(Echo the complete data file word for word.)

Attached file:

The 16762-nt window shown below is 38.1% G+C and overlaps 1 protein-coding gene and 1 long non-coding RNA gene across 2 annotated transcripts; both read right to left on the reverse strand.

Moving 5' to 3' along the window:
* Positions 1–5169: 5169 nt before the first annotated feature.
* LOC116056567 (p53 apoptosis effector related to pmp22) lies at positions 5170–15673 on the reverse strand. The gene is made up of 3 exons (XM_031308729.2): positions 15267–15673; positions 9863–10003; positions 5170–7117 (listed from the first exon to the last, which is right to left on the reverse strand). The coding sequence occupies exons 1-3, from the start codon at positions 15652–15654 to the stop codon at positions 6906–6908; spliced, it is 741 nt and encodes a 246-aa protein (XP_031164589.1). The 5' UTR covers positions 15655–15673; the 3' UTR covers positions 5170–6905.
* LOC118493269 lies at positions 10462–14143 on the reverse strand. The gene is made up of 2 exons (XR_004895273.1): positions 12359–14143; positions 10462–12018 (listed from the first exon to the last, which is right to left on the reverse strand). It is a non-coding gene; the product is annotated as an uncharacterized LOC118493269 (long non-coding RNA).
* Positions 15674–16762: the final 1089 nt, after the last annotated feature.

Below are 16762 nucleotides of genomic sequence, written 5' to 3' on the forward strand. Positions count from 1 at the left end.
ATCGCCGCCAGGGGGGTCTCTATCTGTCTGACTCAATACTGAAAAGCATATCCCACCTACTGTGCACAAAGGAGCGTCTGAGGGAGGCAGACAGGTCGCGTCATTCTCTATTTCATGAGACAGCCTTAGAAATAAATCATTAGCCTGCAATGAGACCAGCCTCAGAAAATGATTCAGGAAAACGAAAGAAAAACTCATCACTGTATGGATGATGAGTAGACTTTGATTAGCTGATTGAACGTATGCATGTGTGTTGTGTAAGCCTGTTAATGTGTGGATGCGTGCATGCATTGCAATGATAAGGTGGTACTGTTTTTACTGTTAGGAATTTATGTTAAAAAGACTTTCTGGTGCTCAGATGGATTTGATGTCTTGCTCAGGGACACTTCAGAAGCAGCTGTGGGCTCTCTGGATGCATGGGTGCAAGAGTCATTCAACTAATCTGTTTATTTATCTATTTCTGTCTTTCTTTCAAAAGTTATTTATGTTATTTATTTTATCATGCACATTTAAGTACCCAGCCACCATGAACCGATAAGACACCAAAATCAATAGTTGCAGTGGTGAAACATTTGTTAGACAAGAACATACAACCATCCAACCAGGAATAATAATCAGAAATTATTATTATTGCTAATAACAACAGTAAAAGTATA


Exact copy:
The 16762-nt window shown below is 38.1% G+C and overlaps 1 protein-coding gene and 1 long non-coding RNA gene across 2 annotated transcripts; both read right to left on the reverse strand.

Moving 5' to 3' along the window:
* Positions 1–5169: 5169 nt before the first annotated feature.
* LOC116056567 (p53 apoptosis effector related to pmp22) lies at positions 5170–15673 on the reverse strand. The gene is made up of 3 exons (XM_031308729.2): positions 15267–15673; positions 9863–10003; positions 5170–7117 (listed from the first exon to the last, which is right to left on the reverse strand). The coding sequence occupies exons 1-3, from the start codon at positions 15652–15654 to the stop codon at positions 6906–6908; spliced, it is 741 nt and encodes a 246-aa protein (XP_031164589.1). The 5' UTR covers positions 15655–15673; the 3' UTR covers positions 5170–6905.
* LOC118493269 lies at positions 10462–14143 on the reverse strand. The gene is made up of 2 exons (XR_004895273.1): positions 12359–14143; positions 10462–12018 (listed from the first exon to the last, which is right to left on the reverse strand). It is a non-coding gene; the product is annotated as an uncharacterized LOC118493269 (long non-coding RNA).
* Positions 15674–16762: the final 1089 nt, after the last annotated feature.

Below are 16762 nucleotides of genomic sequence, written 5' to 3' on the forward strand. Positions count from 1 at the left end.
ATCGCCGCCAGGGGGGTCTCTATCTGTCTGACTCAATACTGAAAAGCATATCCCACCTACTGTGCACAAAGGAGCGTCTGAGGGAGGCAGACAGGTCGCGTCATTCTCTATTTCATGAGACAGCCTTAGAAATAAATCATTAGCCTGCAATGAGACCAGCCTCAGAAAATGATTCAGGAAAACGAAAGAAAAACTCATCACTGTATGGATGATGAGTAGACTTTGATTAGCTGATTGAACGTATGCATGTGTGTTGTGTAAGCCTGTTAATGTGTGGATGCGTGCATGCATTGCAATGATAAGGTGGTACTGTTTTTACTGTTAGGAATTTATGTTAAAAAGACTTTCTGGTGCTCAGATGGATTTGATGTCTTGCTCAGGGACACTTCAGAAGCAGCTGTGGGCTCTCTGGATGCATGGGTGCAAGAGTCATTCAACTAATCTGTTTATTTATCTATTTCTGTCTTTCTTTCAAAAGTTATTTATGTTATTTATTTTATCATGCACATTTAAGTACCCAGCCACCATGAACCGATAAGACACCAAAATCAATAGTTGCAGTGGTGAAACATTTGTTAGACAAGAACATACAACCATCCAACCAGGAATAATAATCAGAAATTATTATTATTGCTAATAACAACAGTAAAAGTATA